For example, you could tell Jarvis to “rewrite the above paragraph as confrontational,” “write the above as an inspirational paragraph,” etc.

I have a guide on how to rewrite blog posts with Jarvis you can explore.

3. Lists

  • Make a list of [keyword]
  • Write a list of [keyword]
  • Condense the above list
  • Rewrite the above list as a paragraph
  • Rewrite the above paragraph as a list
  • Rewrite the above as a [tone of voice] list
  • Write some persuasive bullets for the content above

4. Changing Point of View

To change the point of view, you can add pronouns in the keyword field inside the long-form editor’s sidebar.

  • 1st person: I, me, my, mine, myself
  • 2nd person: you, your, yours, yourself
  • 3rd person: he/she, him/her, his/hers, himself/herself, it, its
  • 3rd person plural: they, them, their, theirs

5. Emails

  • Write an email for a potential podcast collaboration
  • Write a fundraising email about [cause]
  • Write an email for a guest post pitch about [topic]
  • Write a follow-up email about a guest post pitch
  • Write a follow-up email about a contributor pitch sent [# of weeks] ago
  • Write an email hook about [topic]
  • Write a thank you email about [topic]
  • Write a [tone of voice] subject line

To learn more about using Jarvis for link building—HARO and guest blogging—explore my guide here.

6. Ads

  • Write some ad headlines for the product description above
  • Write ad copy about the product description above
  • Write an [tone of voice] ad copy about the above notes
  • Write some [tone of voice] ad headlines for the product described above
  • Add the word “today” in the keyword field to create urgency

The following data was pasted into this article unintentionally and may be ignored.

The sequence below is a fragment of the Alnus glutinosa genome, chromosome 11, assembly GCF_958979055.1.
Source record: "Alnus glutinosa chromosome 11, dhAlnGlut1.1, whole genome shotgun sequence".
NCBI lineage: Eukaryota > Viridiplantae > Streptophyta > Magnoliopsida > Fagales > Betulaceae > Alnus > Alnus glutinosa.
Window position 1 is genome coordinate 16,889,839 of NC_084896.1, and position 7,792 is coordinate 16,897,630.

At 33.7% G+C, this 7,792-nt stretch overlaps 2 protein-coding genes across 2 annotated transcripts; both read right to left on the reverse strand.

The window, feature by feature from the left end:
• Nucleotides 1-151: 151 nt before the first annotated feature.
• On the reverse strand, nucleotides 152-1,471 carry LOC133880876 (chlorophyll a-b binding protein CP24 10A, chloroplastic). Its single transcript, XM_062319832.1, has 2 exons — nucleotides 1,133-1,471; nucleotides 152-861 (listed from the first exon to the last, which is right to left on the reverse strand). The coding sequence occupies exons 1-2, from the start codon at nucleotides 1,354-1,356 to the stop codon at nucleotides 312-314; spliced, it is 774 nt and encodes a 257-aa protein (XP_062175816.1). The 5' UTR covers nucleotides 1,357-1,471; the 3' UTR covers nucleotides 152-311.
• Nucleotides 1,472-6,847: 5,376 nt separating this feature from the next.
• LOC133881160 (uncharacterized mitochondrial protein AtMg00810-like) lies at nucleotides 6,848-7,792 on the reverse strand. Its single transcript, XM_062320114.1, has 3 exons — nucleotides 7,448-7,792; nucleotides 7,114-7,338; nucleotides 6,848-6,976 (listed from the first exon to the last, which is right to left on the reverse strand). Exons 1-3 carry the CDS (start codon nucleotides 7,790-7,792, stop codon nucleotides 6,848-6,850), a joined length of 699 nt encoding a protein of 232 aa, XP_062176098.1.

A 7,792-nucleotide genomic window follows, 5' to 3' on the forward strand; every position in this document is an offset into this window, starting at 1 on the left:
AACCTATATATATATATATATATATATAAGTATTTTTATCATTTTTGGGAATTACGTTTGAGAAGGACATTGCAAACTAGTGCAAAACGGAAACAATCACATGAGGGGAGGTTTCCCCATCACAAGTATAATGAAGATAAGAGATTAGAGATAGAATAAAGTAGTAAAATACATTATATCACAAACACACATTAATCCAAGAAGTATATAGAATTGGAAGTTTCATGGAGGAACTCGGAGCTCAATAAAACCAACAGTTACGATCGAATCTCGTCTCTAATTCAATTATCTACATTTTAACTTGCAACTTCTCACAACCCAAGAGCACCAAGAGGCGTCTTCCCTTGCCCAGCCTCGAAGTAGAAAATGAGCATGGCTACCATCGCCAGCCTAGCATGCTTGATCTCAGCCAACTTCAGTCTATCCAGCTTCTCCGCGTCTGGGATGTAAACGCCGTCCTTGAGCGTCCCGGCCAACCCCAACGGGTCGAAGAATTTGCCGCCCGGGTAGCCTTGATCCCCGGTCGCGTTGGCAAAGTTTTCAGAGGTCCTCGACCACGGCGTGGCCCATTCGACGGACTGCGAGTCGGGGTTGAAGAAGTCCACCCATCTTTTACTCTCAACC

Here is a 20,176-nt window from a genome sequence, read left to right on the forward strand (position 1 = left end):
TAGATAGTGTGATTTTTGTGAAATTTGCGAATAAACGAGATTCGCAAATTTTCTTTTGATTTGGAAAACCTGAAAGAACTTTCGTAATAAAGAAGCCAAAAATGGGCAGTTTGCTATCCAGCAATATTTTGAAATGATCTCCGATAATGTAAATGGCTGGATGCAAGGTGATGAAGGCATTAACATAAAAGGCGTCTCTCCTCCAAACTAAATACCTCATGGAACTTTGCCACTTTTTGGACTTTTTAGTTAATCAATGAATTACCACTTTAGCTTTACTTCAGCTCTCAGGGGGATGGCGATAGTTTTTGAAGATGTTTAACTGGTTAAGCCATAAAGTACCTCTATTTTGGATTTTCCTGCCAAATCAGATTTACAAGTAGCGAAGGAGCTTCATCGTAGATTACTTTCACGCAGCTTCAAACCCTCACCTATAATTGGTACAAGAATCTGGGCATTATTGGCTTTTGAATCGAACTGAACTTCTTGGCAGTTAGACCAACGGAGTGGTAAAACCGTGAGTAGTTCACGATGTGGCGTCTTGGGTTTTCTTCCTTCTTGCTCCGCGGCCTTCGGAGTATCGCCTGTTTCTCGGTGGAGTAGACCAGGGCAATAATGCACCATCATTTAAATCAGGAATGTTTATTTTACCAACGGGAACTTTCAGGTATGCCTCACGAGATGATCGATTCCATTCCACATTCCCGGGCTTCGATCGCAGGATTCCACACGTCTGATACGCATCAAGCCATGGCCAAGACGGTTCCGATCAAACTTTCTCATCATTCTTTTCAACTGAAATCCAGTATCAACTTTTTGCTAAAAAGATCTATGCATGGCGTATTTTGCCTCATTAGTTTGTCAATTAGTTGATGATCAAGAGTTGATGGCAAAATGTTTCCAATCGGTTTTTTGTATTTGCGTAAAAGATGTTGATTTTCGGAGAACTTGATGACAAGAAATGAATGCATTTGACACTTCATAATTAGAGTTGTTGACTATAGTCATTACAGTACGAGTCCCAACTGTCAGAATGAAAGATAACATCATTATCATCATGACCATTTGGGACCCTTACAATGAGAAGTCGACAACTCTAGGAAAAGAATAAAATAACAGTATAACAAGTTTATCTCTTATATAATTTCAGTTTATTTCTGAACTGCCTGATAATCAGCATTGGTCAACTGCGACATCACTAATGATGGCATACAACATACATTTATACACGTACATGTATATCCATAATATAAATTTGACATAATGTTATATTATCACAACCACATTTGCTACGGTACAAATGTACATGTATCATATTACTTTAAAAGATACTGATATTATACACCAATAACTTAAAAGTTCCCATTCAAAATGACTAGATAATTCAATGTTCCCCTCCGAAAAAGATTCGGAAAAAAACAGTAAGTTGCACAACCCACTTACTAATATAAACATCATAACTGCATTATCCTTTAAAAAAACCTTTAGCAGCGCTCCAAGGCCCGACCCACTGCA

7. Career

  • Write an outline of resume skills for
  • Write a cover letter for a [job title] position at [company]
  • Write a cover letter email about a [job title] position
  • Write a thank you email to [hiring manager] for the job interview

8. Videos

  • Write some YouTube titles about [topic]
  • Write a video script outline for a video about [topic]
  • Write a video script intro for a video titled “[title]
  • Write a video script hook for a video titled “[title]
  • Write a video description for the above video script

9. Reviews

  • Write a [tone of voice] response for the review above
  • Respond to the above review in a [tone of voice] way
  • Write a [tone of voice] review for the product described above
  • Write a review based on the above notes

10. Summarizing Content

  • Summarize the content above
  • Write an [tone of voice] summary about the content above
  • Condense the above to a [tone of voice] message

If the output is still too long when using any of these commands, try switching the output length on the editor’s sidebar to “S” and running the command again.

11. Marketing Frameworks

  • Write a PAS for the content above. (Problem, Agitate, Solve)
  • Write an AIDA for the content above. (Attention, Interest, Desire, Action)
  • Write a BAB about the content above. (Before, After, Bridge)

12. Business and Products

  • Write a company slogan about [what your company does]
  • Write a value prop for the company described above
  • Write a feature benefit for a feature that does [feature description]

Jarvis Tone of Voice Ideas

A lot of Jarvis users underestimate the Tone of Voice option, but this is an extremely powerful feature that greatly affects your output.